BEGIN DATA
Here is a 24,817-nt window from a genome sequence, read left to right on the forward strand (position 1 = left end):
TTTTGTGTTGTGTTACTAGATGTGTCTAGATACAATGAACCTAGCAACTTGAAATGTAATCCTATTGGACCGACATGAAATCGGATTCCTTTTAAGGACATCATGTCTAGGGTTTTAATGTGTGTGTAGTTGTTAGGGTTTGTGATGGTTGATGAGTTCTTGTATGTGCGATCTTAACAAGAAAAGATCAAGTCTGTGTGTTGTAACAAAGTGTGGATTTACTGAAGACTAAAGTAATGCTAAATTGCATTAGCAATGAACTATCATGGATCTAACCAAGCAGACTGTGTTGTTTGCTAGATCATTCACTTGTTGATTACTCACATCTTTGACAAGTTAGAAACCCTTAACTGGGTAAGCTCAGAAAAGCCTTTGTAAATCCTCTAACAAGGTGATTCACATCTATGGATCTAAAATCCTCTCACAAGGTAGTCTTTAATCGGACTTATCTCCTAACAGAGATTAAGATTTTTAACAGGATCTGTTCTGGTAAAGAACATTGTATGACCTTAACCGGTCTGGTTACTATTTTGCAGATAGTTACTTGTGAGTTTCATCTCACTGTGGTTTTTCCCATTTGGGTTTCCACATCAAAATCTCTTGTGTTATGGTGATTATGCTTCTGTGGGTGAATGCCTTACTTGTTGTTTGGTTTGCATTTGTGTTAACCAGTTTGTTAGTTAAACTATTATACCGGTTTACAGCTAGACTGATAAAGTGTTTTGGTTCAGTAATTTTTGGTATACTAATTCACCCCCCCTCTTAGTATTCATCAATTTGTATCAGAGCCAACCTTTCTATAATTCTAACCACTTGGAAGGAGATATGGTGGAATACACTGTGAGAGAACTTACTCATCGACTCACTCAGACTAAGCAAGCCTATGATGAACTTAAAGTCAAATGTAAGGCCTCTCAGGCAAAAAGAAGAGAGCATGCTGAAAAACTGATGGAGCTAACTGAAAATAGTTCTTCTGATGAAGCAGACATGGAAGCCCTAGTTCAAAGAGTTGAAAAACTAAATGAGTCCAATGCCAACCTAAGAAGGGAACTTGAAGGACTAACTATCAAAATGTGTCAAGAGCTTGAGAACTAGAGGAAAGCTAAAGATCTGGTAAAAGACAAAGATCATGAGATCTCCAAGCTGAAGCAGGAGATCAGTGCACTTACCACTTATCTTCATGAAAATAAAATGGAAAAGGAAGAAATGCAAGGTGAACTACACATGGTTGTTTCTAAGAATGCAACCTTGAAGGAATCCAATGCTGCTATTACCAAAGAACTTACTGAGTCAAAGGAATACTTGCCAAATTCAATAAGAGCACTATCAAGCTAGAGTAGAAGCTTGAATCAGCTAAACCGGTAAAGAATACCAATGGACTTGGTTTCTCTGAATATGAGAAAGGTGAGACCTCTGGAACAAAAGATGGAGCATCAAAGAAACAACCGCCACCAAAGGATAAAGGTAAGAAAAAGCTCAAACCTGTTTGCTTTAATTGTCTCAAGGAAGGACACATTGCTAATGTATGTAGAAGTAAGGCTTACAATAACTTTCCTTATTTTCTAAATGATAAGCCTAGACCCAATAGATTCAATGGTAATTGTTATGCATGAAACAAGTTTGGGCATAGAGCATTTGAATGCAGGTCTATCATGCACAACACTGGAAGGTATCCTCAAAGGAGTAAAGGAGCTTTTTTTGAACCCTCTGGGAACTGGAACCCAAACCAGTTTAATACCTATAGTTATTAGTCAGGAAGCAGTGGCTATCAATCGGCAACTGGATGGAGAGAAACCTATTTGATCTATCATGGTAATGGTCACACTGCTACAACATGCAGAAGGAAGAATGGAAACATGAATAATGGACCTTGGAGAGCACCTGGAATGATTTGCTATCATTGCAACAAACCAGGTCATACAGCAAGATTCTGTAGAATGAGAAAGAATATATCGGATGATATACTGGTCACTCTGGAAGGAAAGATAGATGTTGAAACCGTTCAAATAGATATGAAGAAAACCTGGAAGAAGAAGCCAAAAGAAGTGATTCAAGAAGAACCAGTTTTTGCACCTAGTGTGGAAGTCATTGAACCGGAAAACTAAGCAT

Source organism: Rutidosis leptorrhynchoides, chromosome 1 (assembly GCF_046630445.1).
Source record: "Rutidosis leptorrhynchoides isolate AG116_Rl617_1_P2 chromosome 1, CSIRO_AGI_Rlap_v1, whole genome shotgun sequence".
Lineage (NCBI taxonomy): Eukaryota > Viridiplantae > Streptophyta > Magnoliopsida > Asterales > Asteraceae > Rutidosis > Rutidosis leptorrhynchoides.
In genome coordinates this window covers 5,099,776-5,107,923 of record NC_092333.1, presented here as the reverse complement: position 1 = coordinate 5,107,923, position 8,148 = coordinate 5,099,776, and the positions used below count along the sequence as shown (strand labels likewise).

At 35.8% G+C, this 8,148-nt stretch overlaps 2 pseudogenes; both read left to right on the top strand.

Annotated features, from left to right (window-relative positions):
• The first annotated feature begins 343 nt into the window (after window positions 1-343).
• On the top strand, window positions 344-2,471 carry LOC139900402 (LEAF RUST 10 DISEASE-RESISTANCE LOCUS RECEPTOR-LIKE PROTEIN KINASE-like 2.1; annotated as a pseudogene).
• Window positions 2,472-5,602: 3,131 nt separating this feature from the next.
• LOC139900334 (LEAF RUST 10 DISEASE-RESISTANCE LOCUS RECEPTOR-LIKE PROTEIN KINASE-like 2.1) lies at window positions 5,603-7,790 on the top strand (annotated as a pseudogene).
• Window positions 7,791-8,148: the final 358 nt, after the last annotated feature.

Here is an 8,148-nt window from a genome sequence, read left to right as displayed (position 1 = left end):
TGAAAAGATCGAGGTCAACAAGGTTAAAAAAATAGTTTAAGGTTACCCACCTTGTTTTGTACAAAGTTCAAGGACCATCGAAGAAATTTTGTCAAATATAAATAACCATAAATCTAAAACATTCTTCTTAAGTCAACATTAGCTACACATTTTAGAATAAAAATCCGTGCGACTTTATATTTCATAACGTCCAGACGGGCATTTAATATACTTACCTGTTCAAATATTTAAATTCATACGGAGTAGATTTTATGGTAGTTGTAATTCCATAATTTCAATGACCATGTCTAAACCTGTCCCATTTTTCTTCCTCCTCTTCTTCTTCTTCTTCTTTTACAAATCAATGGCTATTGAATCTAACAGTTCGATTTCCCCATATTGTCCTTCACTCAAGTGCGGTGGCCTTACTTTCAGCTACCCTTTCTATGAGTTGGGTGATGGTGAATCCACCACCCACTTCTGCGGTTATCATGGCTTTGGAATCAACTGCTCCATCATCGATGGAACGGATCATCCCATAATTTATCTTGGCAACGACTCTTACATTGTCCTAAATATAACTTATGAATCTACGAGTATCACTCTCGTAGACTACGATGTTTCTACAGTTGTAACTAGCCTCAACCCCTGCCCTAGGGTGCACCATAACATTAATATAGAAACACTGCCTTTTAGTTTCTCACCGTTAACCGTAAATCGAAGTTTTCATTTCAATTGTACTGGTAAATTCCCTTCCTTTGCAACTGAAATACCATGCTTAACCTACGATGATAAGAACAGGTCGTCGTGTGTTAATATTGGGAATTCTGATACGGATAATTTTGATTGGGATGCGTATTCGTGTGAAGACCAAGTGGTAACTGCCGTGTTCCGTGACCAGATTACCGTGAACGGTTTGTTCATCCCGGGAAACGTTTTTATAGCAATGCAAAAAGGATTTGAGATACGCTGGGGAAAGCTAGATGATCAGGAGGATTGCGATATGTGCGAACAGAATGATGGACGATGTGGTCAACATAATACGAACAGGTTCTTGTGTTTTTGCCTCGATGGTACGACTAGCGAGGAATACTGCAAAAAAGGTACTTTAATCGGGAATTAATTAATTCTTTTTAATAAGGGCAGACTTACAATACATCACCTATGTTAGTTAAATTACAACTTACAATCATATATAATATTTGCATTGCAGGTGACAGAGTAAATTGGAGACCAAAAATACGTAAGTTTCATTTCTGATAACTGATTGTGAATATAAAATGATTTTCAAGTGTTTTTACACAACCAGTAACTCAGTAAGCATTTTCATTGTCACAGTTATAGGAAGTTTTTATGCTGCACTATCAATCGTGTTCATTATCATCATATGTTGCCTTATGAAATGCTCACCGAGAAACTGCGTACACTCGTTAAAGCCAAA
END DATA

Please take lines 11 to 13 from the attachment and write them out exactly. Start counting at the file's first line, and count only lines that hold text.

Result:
• Window positions 2,472-5,602: 3,131 nt separating this feature from the next.
• LOC139900334 (LEAF RUST 10 DISEASE-RESISTANCE LOCUS RECEPTOR-LIKE PROTEIN KINASE-like 2.1) lies at window positions 5,603-7,790 on the top strand (annotated as a pseudogene).
• Window positions 7,791-8,148: the final 358 nt, after the last annotated feature.